Anyone who has ever spent a day not responding to messages on OkCupid can tell you that there is a horde of angry, violent, and sexist ‘nice guys,’ out there. What happened this weekend was not a surprise to me, it’s just a step further than the ‘fuck you bitch,’ messages I’ve gotten in response to no response online; a mere inches away from the behavior I’ve seen my friends deal with when they’ve rejected advances. And it’s a step, not a leap.

    This is the kind of world we live in; this is the reality of being a woman. And unfortunately, my reality is much kinder than that of women who are minorities, or living in other countries. My rape pales in comparison to the treatment other women have dealt with and will continue to deal with. There is a vast spectrum of violence against women and it takes place daily all around us, in little and big ways. You don’t have to look far to find it.

    I’ve always identified myself as a feminist, and I hope that if there is some silver lining in this tragedy it’s that now maybe more females my age will be willing to do so, that some level of awareness has been spread of the vast inequality that still exists between the sexes. What is happening is not okay, and the more awareness that is spread the better; the more people that share their stories the better off we are. So here I am sharing mine.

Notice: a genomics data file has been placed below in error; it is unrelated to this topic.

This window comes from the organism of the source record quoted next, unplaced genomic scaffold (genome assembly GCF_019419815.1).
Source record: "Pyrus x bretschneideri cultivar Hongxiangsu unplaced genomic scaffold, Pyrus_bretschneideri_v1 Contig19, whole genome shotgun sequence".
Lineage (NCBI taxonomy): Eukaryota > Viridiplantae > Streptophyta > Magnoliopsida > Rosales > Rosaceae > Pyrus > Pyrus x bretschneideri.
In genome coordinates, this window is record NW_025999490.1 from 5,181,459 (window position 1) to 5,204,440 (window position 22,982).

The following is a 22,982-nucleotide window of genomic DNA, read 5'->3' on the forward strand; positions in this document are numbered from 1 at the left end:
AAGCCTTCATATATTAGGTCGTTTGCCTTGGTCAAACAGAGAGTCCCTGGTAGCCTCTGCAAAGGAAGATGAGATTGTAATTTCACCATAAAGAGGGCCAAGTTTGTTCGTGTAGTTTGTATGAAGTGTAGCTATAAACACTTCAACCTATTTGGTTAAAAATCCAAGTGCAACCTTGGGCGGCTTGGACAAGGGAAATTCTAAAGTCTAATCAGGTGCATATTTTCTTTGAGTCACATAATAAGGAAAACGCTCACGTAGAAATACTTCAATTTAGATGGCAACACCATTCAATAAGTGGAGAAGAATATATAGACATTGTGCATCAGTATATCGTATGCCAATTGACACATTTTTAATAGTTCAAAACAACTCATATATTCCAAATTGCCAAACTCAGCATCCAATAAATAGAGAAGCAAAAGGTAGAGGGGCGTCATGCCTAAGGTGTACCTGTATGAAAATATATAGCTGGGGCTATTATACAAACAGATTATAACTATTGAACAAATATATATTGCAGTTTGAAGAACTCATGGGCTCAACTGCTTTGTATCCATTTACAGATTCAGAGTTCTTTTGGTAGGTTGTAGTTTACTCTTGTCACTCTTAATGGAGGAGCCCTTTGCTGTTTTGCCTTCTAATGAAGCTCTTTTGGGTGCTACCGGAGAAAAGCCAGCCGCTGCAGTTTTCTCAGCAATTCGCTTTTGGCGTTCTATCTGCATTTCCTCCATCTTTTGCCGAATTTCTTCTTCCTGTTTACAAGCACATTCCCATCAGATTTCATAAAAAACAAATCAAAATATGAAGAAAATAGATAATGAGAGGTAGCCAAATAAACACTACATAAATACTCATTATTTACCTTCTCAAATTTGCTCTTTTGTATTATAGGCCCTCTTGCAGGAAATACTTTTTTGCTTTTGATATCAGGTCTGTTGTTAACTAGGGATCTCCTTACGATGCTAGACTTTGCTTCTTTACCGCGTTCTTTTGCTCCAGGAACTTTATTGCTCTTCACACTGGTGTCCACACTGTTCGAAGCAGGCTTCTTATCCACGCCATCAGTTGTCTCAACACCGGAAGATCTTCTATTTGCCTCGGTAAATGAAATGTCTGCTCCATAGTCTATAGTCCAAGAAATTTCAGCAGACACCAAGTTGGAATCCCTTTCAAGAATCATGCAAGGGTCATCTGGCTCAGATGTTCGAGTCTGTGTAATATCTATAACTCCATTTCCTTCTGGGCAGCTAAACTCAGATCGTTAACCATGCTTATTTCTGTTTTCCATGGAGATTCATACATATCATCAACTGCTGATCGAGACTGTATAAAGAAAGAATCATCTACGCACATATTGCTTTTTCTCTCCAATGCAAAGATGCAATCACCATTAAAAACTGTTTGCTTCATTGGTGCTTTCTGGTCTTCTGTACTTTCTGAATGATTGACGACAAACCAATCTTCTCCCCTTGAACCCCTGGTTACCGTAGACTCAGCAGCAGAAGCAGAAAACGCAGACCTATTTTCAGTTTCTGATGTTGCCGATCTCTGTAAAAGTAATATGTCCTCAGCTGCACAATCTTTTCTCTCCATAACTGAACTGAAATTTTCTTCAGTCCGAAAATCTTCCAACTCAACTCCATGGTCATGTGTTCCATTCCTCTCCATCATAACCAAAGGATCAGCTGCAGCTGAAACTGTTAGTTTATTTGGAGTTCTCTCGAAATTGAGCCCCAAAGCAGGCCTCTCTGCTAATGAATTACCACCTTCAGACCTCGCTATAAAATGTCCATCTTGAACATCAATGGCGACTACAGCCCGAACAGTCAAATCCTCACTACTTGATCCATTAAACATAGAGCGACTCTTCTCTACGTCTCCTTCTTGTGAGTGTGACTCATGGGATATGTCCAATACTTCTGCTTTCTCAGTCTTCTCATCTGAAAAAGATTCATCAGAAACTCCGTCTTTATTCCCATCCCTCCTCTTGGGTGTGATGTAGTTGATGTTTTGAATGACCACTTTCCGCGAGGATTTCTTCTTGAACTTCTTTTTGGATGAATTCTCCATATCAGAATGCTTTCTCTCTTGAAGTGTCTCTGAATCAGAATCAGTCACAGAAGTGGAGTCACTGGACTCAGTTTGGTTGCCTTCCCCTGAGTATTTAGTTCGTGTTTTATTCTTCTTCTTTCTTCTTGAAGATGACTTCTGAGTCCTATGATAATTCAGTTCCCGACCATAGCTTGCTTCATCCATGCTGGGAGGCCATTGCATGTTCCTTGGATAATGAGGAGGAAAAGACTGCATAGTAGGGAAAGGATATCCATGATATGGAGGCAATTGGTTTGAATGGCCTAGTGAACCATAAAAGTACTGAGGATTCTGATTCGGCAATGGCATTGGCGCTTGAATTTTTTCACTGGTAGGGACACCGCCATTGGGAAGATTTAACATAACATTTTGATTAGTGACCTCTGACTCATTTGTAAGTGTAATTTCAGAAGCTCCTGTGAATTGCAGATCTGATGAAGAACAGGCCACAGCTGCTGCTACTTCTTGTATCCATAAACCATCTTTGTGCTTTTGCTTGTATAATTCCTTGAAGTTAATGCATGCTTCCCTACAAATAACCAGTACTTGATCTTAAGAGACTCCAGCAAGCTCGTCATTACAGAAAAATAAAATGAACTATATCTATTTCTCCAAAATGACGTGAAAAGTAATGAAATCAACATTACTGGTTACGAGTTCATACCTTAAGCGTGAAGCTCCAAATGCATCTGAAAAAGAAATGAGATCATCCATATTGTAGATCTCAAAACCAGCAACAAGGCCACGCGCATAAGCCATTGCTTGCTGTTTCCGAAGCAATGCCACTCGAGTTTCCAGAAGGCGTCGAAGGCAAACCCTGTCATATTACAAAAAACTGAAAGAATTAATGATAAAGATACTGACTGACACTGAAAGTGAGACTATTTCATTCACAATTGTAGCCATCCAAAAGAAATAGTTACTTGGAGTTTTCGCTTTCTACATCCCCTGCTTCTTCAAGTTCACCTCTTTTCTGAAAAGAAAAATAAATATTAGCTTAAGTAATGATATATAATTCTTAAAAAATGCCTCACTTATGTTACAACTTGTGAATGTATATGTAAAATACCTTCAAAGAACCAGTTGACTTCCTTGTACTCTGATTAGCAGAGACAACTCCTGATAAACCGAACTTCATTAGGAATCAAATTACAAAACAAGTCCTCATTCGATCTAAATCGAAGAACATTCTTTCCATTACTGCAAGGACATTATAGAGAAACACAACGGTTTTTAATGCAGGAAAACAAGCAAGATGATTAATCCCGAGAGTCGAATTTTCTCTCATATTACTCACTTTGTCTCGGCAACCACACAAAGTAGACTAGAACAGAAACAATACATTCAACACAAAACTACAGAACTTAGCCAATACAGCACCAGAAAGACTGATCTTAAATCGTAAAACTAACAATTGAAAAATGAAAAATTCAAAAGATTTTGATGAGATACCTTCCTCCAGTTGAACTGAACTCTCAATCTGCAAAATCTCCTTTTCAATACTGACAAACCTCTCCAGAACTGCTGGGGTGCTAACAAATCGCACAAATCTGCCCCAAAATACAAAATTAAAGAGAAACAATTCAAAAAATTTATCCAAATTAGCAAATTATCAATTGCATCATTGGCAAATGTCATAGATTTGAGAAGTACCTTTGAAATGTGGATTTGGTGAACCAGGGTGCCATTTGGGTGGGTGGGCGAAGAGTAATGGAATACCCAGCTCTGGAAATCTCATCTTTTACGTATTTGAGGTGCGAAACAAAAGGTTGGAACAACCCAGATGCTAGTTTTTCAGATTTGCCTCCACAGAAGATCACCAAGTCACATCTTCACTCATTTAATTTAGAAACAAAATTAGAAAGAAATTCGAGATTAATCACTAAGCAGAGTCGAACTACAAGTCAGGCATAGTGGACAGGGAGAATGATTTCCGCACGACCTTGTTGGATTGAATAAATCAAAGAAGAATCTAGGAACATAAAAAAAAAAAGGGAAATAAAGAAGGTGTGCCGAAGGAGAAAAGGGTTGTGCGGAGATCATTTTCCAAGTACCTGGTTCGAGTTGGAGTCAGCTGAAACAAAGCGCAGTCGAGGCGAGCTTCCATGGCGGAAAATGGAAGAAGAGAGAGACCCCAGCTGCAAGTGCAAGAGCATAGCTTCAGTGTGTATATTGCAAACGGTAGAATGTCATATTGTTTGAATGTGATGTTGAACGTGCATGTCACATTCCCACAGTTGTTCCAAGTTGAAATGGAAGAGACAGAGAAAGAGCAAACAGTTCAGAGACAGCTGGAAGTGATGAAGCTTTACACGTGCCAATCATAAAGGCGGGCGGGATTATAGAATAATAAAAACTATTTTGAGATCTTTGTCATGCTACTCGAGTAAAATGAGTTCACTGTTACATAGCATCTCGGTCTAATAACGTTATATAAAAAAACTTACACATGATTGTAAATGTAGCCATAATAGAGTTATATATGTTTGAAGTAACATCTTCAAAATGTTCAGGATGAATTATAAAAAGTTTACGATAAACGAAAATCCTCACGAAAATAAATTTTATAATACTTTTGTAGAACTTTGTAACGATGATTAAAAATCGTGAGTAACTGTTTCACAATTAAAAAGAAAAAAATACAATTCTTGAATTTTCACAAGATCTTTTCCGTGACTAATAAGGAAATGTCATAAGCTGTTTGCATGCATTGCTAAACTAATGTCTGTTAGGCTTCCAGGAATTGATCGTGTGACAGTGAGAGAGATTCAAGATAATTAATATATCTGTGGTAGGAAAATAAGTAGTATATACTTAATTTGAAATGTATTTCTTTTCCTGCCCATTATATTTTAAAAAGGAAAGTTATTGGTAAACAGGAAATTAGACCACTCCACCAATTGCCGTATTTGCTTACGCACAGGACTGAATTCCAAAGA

I hope that the #YesAllWomen uproar on twitter is indicative of a unification of us third-wavers that has been long overdue, and that this isn’t simply a call for women to protect themselves and for men to behave better, but for everyone to try to initiate change on every level.

    At the very least, I hope someone reads this and knows that they are not alone, that violence against women/rape and sexual assault is a widespread epidemic that more people suffer from than speak out about. That there is hope and healing and a life after what seems like the end of it. That it really and truly wasn’t your fault. 

    If you ever need it:

    National Sexual Assault Hotline: 1-800-656-HOPE

    Or if you need someone to talk to, there’s always the good ole’ ‘ask’ button on my tumblr.


  9. "From Massimo, I Iearned that designing a book wasn’t about coming up with a clever place for the page numbers. He taught me about typography, about scale, about pacing, about refinement. I learned to think of graphic design as a way to create an experience, an experience that was not limited to two dimensions or to a momentary impression. It was about creating something lasting, even timeless."
  10. (Source: adamjk, via glitterpoem)